Recently, in response to a presentation of the first stage of our descriptive research on Environmental Health, this question was sent from experts in the field to our research associates, Nat Kendall-Taylor and Eric Lindland.
Nat and Eric respond:
“There are two answers to this question. The first answer is that public understandings and media discourse profoundly influence policy makers and shape the policies they make. The second answer is that policy makers are people too.
Let’s take on these answers in turn and drill down a little deeper.
1) Public understandings and media discourse profoundly influence policy makers and shape the policies they make.
By conducting research on public understandings and dominant media frames around social issues, we identify the common drivers for shaping public opinion that influence policy maker perspectives.
In our work, we typically look for informants who are active in community organizations, who have expressed an opinion on a social issue to an elected official, and who are highly attentive to the news media. These people who are the “first responders” to ideas in their communities and are likely to be those who convey and shape these ideas within their communities and to their elected leaders.
We conduct research with these people because they are essential to elevating an issue in public discourse and building the public will to engage policymakers. We think that policy making and policy makers are strongly influenced by how these people understand social issues and the viability of policy solutions.
We also conduct media content analyses of all the major media outlets (both online and print) that are most influential for shaping the public conversation on these issues. We map out the dominant media storylines and assess how they reinforce or challenge the public’s cultural models for thinking about these issues. These media outlets are the same ones that policymakers use to gauge public opinion and inform their decisions.
2) Policy makers are people too.
We often forget that alongside their policy positions, professional cultures, educational backgrounds, and the dictates of their jobs, policy makers are nonetheless members of the very same culture that shapes public understanding more broadly. They typically share in the same deep assumptions and dominant cultural models that inform that culture. This is why our response to this frequently asked question is, “Believe it or not, policy makers are people too.”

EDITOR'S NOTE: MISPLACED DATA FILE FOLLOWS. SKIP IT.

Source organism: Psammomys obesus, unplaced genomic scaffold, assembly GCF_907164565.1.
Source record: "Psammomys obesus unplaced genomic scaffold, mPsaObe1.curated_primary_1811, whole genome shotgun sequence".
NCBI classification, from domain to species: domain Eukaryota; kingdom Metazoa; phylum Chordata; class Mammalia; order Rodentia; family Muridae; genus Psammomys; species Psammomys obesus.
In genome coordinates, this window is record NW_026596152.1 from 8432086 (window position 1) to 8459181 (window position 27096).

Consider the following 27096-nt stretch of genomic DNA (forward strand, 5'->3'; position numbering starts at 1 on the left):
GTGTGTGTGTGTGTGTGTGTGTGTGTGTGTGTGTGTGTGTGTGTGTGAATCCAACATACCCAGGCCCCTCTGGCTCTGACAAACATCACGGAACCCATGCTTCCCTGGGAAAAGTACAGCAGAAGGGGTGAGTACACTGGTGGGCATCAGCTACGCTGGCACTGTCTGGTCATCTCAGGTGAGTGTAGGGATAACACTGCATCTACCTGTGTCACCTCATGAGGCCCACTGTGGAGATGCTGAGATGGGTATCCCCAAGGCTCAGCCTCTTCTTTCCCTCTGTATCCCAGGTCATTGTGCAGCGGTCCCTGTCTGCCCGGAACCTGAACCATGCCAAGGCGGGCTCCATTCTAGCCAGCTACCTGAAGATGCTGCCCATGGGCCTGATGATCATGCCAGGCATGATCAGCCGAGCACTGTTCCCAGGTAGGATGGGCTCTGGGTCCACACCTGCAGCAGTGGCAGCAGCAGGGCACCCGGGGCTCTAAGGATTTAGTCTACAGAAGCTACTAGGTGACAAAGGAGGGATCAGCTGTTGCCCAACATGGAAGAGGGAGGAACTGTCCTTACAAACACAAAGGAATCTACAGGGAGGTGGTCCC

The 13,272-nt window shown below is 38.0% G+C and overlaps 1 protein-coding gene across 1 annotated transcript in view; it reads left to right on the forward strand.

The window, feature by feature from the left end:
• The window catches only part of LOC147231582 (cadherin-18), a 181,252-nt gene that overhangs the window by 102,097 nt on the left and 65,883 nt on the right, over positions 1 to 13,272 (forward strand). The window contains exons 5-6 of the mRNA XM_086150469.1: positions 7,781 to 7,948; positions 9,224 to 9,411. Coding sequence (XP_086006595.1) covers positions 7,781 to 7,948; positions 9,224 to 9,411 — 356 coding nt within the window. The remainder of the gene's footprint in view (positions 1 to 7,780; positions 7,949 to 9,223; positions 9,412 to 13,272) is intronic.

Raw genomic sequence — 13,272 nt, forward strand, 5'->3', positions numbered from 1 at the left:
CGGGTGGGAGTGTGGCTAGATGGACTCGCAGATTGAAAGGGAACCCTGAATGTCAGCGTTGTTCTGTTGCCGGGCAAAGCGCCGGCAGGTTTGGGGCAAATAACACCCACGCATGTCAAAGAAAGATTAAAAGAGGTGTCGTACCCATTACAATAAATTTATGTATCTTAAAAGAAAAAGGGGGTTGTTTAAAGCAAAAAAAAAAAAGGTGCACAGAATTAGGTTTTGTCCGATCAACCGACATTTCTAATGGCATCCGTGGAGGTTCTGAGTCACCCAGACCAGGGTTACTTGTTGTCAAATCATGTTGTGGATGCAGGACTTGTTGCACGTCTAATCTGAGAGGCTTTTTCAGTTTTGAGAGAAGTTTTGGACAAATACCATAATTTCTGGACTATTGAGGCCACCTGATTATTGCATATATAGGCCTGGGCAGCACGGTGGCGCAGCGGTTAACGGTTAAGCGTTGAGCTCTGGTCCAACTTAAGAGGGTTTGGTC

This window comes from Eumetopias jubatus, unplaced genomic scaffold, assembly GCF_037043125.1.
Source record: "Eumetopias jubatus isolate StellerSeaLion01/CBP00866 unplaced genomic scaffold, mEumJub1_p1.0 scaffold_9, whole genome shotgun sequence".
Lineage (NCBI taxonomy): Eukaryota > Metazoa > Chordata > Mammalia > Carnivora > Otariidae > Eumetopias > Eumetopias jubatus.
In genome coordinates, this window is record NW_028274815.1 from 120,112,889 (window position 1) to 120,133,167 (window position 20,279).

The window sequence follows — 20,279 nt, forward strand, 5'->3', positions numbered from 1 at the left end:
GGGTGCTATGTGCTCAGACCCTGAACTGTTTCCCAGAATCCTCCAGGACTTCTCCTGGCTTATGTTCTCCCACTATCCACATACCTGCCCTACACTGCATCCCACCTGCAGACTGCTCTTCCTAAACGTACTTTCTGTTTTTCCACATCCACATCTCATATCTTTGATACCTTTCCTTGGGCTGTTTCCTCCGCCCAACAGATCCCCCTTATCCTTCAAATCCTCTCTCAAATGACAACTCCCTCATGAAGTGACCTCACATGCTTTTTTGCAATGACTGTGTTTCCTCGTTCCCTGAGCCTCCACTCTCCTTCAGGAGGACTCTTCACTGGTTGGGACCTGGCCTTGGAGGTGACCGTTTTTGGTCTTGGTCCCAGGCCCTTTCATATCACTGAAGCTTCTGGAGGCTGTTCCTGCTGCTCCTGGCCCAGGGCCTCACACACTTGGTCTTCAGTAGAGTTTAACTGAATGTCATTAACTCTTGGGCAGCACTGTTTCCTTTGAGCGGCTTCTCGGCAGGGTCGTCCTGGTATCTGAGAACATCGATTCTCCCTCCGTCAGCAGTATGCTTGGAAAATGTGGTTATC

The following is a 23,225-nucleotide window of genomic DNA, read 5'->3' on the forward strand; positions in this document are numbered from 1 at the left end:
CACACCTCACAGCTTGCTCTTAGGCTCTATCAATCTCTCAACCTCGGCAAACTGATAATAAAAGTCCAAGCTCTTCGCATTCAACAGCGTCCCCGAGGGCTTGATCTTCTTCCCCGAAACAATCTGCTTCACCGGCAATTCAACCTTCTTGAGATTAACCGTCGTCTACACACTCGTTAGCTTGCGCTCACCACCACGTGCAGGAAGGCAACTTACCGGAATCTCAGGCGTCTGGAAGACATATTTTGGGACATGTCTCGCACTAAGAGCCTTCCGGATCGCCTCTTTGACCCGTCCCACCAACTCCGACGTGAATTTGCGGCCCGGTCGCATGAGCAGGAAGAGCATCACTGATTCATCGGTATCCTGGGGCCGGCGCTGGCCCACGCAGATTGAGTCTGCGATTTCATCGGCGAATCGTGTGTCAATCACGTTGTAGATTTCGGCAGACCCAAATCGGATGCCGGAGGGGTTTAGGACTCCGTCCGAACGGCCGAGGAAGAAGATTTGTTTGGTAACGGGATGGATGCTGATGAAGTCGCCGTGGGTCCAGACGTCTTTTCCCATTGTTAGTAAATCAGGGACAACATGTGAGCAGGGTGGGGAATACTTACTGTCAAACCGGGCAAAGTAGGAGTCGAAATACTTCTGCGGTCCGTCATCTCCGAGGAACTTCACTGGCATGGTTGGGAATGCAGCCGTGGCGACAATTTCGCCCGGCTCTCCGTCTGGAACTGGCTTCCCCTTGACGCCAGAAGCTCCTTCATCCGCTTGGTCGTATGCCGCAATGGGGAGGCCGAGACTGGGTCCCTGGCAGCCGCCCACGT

We say this because we have conducted research across several social issues that shows policy makers employ the same deep, underlying and implicit understandings as the public of how the world works. This is not to say that they don’t have their own unique perspectives on issues derived from the experiences that they share with their fellow policy makers. But culture is not a zero sum game.
People can have understandings that are shaped by common experience at many levels. In this way, policy makers share American cultural models because of their membership in American culture, while simultaneously drawing on more specialized and specific understandings that are the result of their membership in policymaking bodies.
We find Roger Keesing particularly helpful on this point in his discussion of how scientists are people too. He writes:
“The physical sciences has progressively penetrated through and beyond everyday, common-sense models of experienced “reality.” Yet the physicist leaves subatomic particles behind, the mathematician non-Euclidean geometry, as they enter the parking lot and drive home through a world of seemingly solid objects, flat surfaces, and straight lines. Moreover, conventional metaphors and common sense cannot be expunged from the natural languages to which the most precise scientists must have recourse. Disengaging what passes for behavioral science from “folk” models and conventional metaphors is hopeless: Most of psychology reflects common-sense cultural models of mind and reified metaphors.” (1987, p. 374-375).
What this means is that communications strategies that are built around shared cultural models are likely to affect all of those individuals who belong to that group. Communications strategies designed and tested to work at the level of American cultural understandings should affect individuals who belong to this general cultural group, regardless of their more specific memberships and allegiances.